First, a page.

Writing resources typically focus on the “How To.” How to: become a better writer, be more productive, market like a pro, reach more readers, sell tons of books, master social media, and top bestseller charts.
I do not intend to downplay anyone’s goals or criticize their personal approach. I am a firm believer that people should do whatever works for them. But as a writer invested in the long-term, I do not seek to make a quick buck or follow the latest fad.
I am a realist, and (I hope) my blog reflects this.
Eight years in, I feel like I have been there, done that. Yes, this industry is ever-changing and evolving, but the basic offerings remain the same. I registered for seminars, purchased sales packages, read online guides, subscribed to blogs, received free downloads, and listened to podcasts. But along the way, I realized none of that was for me and doing those things for extended periods of time led to burnout.
The hard fact: being a dedicated writer is often as fictional and full of fantasy as the tales we create.
We can manufacture anything we want – plot, character, dialogue, theme, setting – but the idea that we are in control is a myth. Writing rarely heeds a structured plan. There is no correct path nor will we ever master it. And even if we do everything right, our desired results are not guaranteed. Nothing is promised. The creation process follows its own agenda.
Writing is its own entity.
The publish deadline for my latest book has come and gone. Usually in the months leading up to a launch I am frantic to finesse every detail and perfect the finished product. After 9 books I have a (somewhat) streamlined process getting me from Chapter One to “Congrats, your book is published!”
But for some reason, this project is a hot mess. It is written, formatted, and (mostly) edited. The printed manuscript now sits in my ever-present to do pile waiting to be red-penned, and I have not touched it in a month.
It is mocking me but to be honest, I am mocking it back.
The primary source of my struggle? Family. [see previous post] I need to focus more on them during a time usually set aside for publishing. Yes, this is Life. But from the beginning when I had a very young son and heck, even through a year of battling breast cancer, I somehow managed to complete one or two books per year. Now, I realize my last release was October 2016 which by current writer guidelines is considered quite sad.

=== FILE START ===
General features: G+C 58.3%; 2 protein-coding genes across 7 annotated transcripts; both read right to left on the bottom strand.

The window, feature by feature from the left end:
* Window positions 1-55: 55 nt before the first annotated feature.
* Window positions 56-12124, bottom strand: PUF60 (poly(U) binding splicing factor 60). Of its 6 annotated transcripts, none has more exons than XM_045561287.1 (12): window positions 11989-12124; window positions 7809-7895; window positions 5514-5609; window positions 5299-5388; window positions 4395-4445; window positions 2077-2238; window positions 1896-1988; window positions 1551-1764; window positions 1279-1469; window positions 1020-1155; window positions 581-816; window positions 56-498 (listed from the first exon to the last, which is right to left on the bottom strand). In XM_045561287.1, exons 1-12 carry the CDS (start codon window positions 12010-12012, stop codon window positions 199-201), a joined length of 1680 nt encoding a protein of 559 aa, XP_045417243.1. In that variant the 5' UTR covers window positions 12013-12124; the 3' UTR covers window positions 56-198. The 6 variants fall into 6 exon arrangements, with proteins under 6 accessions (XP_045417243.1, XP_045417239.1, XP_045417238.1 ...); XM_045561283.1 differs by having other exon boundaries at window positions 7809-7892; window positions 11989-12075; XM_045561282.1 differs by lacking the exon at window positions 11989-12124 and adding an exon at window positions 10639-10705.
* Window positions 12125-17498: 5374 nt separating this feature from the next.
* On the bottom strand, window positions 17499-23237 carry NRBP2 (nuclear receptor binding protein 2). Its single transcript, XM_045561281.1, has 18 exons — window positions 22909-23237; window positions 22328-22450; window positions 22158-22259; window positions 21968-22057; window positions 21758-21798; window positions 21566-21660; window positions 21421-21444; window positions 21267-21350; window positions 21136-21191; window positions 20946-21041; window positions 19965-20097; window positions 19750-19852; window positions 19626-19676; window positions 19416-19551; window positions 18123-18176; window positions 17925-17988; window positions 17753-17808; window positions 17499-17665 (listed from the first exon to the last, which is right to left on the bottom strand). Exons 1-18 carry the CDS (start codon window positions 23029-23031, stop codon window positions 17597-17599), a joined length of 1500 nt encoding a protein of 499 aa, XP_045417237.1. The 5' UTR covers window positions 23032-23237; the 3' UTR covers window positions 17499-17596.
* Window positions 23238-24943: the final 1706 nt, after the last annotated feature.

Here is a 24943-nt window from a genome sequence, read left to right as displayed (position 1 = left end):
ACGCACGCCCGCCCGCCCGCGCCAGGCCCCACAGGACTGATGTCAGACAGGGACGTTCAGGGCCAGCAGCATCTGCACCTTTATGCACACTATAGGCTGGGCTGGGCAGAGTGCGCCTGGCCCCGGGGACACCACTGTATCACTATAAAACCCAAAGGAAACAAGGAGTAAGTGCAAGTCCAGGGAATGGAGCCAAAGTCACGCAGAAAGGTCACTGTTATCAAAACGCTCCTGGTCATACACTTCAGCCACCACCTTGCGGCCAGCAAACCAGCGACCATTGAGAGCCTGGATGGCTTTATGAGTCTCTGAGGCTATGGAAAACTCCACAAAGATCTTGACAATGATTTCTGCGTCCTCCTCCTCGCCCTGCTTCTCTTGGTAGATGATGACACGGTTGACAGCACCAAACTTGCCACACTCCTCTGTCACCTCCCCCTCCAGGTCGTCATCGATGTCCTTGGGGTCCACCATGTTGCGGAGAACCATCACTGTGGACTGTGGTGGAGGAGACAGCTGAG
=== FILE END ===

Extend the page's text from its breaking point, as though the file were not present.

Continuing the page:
I have concluded it is the process – the never-ending demands. I cannot keep up with my personal writing standards and maintain sanity as a wife and mother. The incessant NEED to do something ALL THE TIME is wearing on me.
Being a writer is like having homework every night for the rest of your life. Lawrence Kasdan
Whenever I succeed at writing, I am usually failing at something else. This was the case with my non-writer world and because of that, I made the difficult decision to step back from my current work and walk toward myself and my family.
I am learning to let go of some things so I can hold onto something better. Gone are the blogs, podcasts, and seminars. No more strict publishing or marketing schedules. I wish for nothing more than a good idea, the thrill of crafting a new story, and someone to share it with.
But frankly, I worry I cannot do even that.
This is not the first time I questioned whether I could continue. Early on, I wondered if sharing my work was the best route [Why I May Never Self-publish A Book Again]. And when I was diagnosed with cancer [On Hiatus] I truly believed I would never write another book. Yet those and every other moment of personal doubt were proven wrong as the stories and desire kept pulling me back.
Maybe there will not be an obvious sign that it is the end. Sometimes we never know it will be the last time. Sometimes it is just over and done, and there is no grand finale, no goodbye party, and no one to send us off in style.
Sometimes there is nothing to do but appreciate the opportunity and remember the joy.
I am not at the end. Not yet. It simply may be a new beginning. A different phase as a writer – one where I am aware of priorities and protective of time. Because the love – for the words, characters, and process – the love has not left.
Thankfully, writing understands. It is patient. It knows I will be back soon and when I am, all will be right in my little world.
Photo by remi skatulski on Unsplash